By Francisco Alvarado, FloridaBulldog.org
Two years ago, Hialeah Mayor Carlos Hernandez signed off on spending $7,621 from a $10,000 corporate grant for feeding poor children. Instead, the money went to pay for airline tickets and posh hotel accommodations for himself, his chief of staff, a police detective and four other city employees to attend a parks and recreation conference in Las Vegas.
News of Mayor Hernandez’s curious city spending surfaced in documents filed in a recently closed joint public corruption investigation by Miami-Dade’s State Attorney’s Office and Commission on Ethics and Public Trust.
Another strange finding: Hernandez never traveled to Las Vegas to attend the annual conference of the National Recreation and Park Association (NRPA) from Sept. 13-17, 2015, and his whereabouts for seven days remain a mystery.
Hernandez was the investigation’s focus, but he won’t face criminal charges. A close-out memo written by Assistant State Attorney Trent Reichling and obtained by Florida Bulldog concluded that the Sept. 13-19 trip – ending two days after the conference closed – was official city business authorized by a trio of high-ranking Hialeah bureaucrats. Further, authorities found no documentation that the grant provider, the National Recreation and Park Association, had prohibited the use of its corporate grants on travel expenses.
“The evidence contradicts any allegation that Mayor Hernandez intended to misappropriate NRPA funds for his personal benefit,” Reichling wrote. “Therefore, there is no evidence of criminal conduct that would substantiate the filing of charges.”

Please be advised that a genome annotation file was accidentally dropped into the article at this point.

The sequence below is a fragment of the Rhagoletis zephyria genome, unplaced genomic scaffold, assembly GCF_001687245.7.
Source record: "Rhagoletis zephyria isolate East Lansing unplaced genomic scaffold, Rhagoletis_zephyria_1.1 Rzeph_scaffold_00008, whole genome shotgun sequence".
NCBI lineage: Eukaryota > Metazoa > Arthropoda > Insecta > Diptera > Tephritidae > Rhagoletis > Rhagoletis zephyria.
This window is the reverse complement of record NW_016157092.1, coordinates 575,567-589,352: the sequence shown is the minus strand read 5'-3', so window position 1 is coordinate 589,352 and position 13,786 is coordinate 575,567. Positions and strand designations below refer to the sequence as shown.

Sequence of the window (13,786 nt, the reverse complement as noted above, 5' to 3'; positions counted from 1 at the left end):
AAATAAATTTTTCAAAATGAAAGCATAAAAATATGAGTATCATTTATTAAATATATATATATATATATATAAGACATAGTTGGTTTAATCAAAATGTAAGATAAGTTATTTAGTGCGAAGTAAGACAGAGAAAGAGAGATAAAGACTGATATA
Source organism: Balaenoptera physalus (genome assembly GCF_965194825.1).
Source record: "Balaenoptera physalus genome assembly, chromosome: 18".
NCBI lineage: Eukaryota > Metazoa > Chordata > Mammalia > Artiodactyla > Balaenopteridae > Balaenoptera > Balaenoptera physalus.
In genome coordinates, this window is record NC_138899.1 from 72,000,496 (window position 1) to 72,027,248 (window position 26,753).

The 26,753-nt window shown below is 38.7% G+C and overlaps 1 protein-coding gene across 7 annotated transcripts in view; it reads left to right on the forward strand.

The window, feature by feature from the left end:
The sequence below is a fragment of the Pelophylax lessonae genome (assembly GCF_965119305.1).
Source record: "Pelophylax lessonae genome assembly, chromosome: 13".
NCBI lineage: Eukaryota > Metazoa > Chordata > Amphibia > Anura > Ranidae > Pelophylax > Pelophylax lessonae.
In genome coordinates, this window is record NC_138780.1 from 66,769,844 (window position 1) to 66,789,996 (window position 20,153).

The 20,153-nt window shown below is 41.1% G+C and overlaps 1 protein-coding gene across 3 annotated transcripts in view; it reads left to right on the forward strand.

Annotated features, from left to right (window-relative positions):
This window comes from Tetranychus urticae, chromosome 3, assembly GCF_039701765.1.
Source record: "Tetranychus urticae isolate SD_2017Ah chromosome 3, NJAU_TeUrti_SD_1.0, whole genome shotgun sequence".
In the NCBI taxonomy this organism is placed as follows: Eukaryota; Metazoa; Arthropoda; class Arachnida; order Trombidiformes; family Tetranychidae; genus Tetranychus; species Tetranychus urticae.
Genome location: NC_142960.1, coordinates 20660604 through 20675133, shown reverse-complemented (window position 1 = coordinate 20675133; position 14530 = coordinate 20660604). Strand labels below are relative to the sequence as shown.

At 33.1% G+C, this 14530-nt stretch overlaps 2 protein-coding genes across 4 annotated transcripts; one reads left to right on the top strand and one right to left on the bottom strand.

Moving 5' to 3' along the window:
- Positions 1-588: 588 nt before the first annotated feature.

The June 26 close-out memo wasn’t made public until Aug. 31, along with an investigative report by the Miami-Dade Ethics Commission, which worked in conjunction with the state attorney’s public corruption task force.
For Hernandez critics like former Hialeah Mayor Raul Martinez, the report and the memo indicate Hernandez rewarded two of his closest allies, chief of staff Arnaldo Alonso and Det. Felix Delgado with an all-expenses paid vacation while he disappeared from his official duties for seven days.
“In the 24 years I ran the city, if I would have just imagined doing something like this, I would have been indicted,” said Martinez. “Now, you can get away with anything.” Martinez was convicted federally in 1991 for extortion and racketeering, but after a new trial in 1996 was acquitted of extortion. The jury deadlocked on five other counts, and prosecutors subsequently dropped the case.
Martinez lambasted the ethics commission and the state attorney’s office for conducting what he said was a poor investigation. “The state attorney and local investigative agencies have decided that Hialeah is like Chinatown,” Martinez said, referencing the 1974 film about a corrupt scheme involving the Los Angeles Department of Water and Power. “They go in, but don’t really investigate anything.”
Specifically, Martinez pointed to witness statements, including testimony by Alonso and Delgado, that he contends shows they were less than forthcoming about where the mayor was during the week of the Las Vegas conference. “It is shameful of the ethics commission and the state attorney for allowing people to lie and doing nothing,” Martinez said, also noting that investigators apparently made no attempt to interview Mayor Hernandez.